‘Always on the letters page,’ I heard her cry as I got out and patted Hector. He cringed and took up position behind me, very much staying outside for this one. ‘Which he knows is my favourite page. And then he trims his nasal hair on the arts reviews – and we all know the reason for that!’
I arrived at my parents’ house to find that, as usual, my sister had beaten me to it. As I crunched up the gravel drive to the crumbling red-brick farmhouse, I spotted Helena’s shiny blue BMW already parked squarely outside the gabled porch. The front door to the house was wide open. As I drew up beside her, Hector, my parents’ aged spaniel, came out to greet me, wagging his tail sheepishly. He turned to look apologetically at the rumpus coming from within. Voices were raised in anger. I could hear my mother’s shrill tones complaining that she could hardly be to blame for smashing a bowl she didn’t even know my father had won for school cricket seventy odd years ago if he insisted on cutting his toenails on her copy of the Daily Mail she hadn’t even read yet.Helena and I could. Part of the fabric of my parents’ marriage involved spectacular flirtation on my mother’s part which always went absolutely nowhere but amused my father no end.ABOUT THE AUTHOR‘Well, they might hate it to begin with, but they’d pretty soon get used to it.’‘You see?’ seethed Helena, lowering Mum on to the sofa. ‘This cannot be ignored any longer, Lucy.’‘That we’ll deal with it, and so we will. And I think you’ll find it was a china bowl rather than a cupboard full of glass, but thank you.’
He began picking up pieces of his bowl, not looking at either of us, and although defiant, I could see he was embarrassed.
She glanced regretfully over her shoulder as she went down the drive; back to the barn conversion next door, where once we’d kept hay for the horses. Pity we still didn’t, I thought, as I shut the door on her.
‘We couldn’t do without her,’ Helena reminded me tersely, as if my parents weren’t there, or were senile, which they weren’t.
‘Thank you, Mrs Cummings, it was very kind of you to ring us, but I think we can handle this now,’ Helena was saying, glancing at, but not greeting me. I didn’t greet them either, there didn’t seem much point. It was business as usual at Pope’s Farm, and to express upset or astonishment at the scene would be ridiculous. My parents had had another fight. My mother was worse the wear for drink and my father not far behind, but managing to seize the moral high ground on account of being far more of a functioning alcoholic than my mother. He had an air of practised bewilderment as he faced my mother, which naturally only served to stir the pot. Mum, slight and elegant in heels, her face red, fists clenched and quivering with rage, suddenly lunged at him. He ducked and she tottered and fell sideways – into a gleeful Mrs Cummings, who shrieked hysterically and sidestepped out of the way, rather unhelpfully, clutching her heart.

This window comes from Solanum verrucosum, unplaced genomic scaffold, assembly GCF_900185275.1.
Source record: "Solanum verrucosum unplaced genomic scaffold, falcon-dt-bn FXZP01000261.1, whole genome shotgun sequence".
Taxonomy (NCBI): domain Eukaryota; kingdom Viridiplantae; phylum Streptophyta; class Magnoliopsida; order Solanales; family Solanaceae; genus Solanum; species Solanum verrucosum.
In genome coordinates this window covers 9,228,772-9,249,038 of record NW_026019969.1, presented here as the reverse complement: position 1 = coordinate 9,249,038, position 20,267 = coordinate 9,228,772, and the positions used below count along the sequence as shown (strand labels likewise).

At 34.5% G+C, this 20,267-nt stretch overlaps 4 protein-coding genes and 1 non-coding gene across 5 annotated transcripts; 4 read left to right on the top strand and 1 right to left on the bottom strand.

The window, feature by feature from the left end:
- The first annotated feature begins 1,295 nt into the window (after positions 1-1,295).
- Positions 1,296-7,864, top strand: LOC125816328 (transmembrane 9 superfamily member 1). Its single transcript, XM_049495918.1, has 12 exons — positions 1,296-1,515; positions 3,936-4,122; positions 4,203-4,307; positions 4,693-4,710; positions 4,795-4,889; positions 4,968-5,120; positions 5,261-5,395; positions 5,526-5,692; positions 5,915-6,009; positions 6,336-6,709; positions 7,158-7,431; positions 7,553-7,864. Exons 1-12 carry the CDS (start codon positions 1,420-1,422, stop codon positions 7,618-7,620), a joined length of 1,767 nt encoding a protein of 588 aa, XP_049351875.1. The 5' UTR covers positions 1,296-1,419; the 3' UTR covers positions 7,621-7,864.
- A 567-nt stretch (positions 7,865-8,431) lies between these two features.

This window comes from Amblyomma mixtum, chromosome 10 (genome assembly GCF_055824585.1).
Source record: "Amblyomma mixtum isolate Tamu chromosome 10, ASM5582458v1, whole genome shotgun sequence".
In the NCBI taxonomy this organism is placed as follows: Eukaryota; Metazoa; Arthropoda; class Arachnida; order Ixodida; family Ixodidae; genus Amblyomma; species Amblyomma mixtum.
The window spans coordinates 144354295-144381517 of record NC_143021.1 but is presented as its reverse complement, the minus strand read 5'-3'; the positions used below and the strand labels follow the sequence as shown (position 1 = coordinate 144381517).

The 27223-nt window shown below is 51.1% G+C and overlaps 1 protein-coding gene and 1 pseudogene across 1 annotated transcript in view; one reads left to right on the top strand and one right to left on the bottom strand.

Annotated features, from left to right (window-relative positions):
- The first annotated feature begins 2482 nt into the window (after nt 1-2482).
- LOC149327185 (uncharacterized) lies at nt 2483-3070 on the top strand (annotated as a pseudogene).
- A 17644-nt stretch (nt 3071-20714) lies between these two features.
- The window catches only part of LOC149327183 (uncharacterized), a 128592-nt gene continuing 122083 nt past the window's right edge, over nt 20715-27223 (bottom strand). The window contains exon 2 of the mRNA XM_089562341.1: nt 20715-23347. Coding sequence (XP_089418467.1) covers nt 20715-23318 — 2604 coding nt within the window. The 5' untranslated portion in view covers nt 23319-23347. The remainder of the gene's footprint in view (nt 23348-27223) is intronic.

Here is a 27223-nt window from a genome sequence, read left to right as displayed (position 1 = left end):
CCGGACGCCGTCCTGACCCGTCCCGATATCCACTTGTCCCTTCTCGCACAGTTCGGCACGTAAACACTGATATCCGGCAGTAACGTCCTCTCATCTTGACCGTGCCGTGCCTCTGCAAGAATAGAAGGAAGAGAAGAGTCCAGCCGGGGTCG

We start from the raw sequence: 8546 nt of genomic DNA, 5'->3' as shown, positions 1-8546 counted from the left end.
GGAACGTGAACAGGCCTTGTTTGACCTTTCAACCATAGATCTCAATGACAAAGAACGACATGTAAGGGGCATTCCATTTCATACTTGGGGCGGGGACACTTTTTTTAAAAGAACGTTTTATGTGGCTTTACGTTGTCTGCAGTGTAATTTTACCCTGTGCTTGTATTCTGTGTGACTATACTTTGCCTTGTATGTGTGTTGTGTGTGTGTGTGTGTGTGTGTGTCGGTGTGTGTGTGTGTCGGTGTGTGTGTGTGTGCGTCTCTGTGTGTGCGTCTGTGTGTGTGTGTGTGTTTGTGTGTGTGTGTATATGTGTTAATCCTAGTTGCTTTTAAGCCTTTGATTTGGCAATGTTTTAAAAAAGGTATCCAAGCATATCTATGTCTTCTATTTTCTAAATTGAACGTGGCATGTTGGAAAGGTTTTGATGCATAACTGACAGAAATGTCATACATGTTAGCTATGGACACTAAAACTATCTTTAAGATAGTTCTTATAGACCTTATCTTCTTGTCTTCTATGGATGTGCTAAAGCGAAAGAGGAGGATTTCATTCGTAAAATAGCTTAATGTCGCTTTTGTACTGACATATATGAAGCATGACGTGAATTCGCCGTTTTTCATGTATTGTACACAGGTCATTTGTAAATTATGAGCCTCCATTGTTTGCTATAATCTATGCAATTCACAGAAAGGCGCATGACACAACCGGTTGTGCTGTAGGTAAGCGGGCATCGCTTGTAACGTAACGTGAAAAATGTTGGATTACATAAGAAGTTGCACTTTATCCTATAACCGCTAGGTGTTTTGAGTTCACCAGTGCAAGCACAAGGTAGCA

Helena and I forced tight smiles as Mum chortled, cheering up enormously. She patted her hair. ‘I can’t think what your father means.’
‘Yes, but they’re not children,’ she’d objected. Helena wanted them to act their age: to play canasta and watch My Fair Lady with other ‘moved on’ folk, and, a tiny bit of my brain wondered, let her get her hands on the house.
From the outside, anyone would think that Lucy Palmer has it all: loving children, a dashing husband and a gorgeous home.
‘Oh, it was splendid,’ my mother agreed. ‘Quite the highlight of my week.’
I sighed and made my way towards the fray. Ducking under the low beam of the front door, I saw the parquet floor of the hall was strewn with umbrellas and walking sticks which had clearly been thrown in anger from the wooden hat stand, upended on its side. In the sitting room beyond, my parents were squaring up to one another either side of the inglenook fireplace. The Persian carpet was covered with bits of broken china. Helena, looking pompous, was positioned between them, arms outstretched, palms up, like an Italian traffic cop. All she needed was white gloves and a whistle. Hovering to one side, eyes shining delightedly, was Mrs Cummings, the neighbour who’d summoned us.
Catherine Alliott is the author of fifteen bestselling novels including About Last Night, My Husband Next Door, A Rural Affair, One Day in May, The Secret Life of Evie Hamilton, and Wish You Were Here. She lives with her family in Hertfordshire.
My thanks to Sriya of Michael Joseph for the tour invitation.
I went to the kitchen for a dustpan and brush with Helena on my heels. ‘They’re both so pissed,’ she whispered in urgent tones as I opened the broom cupboard. ‘It has to stop.’
Is she ready to let someone in? Or will she leave the door to her past firmly closed . . .
Publisher: Michael Joseph/Penguin
Available in ebook, audio, hardback (4 March 2021)
‘Yes, but with like-minded people who would shame them into behaving, don’t you see? Peer pressure and all that. And there’d be a warden.’
I went back to the sitting room and found my father settling Mum in her favourite armchair, propping her feet on a footstool, adjusting her cushions. She was reaching out for his hand in thanks, her pale blue eyes watery as she squeezed it. Daddy brushed aside her apologies for breaking his cricketing bowl, and as I swept the small pieces he’d missed, he bustled off to the drinks cupboard, muttering about getting her a little pick-me-up, and one for him too. For the nerves. I knew it was hopeless to suggest this was not the most sensible option, and even Helena only got as far as opening her mouth – and shutting it again. We sat on the sofa opposite, watching dejectedly as my old dad, tall, rake-thin, still elegant and suave at eighty-six in his whipcord trousers and starched shirt, handed my mother, equally thin, and beautifully dressed in ancient Chloé, a few stains on the skirt perhaps, lipstick askew and too much eye shadow, what looked like a bucket of neat gin.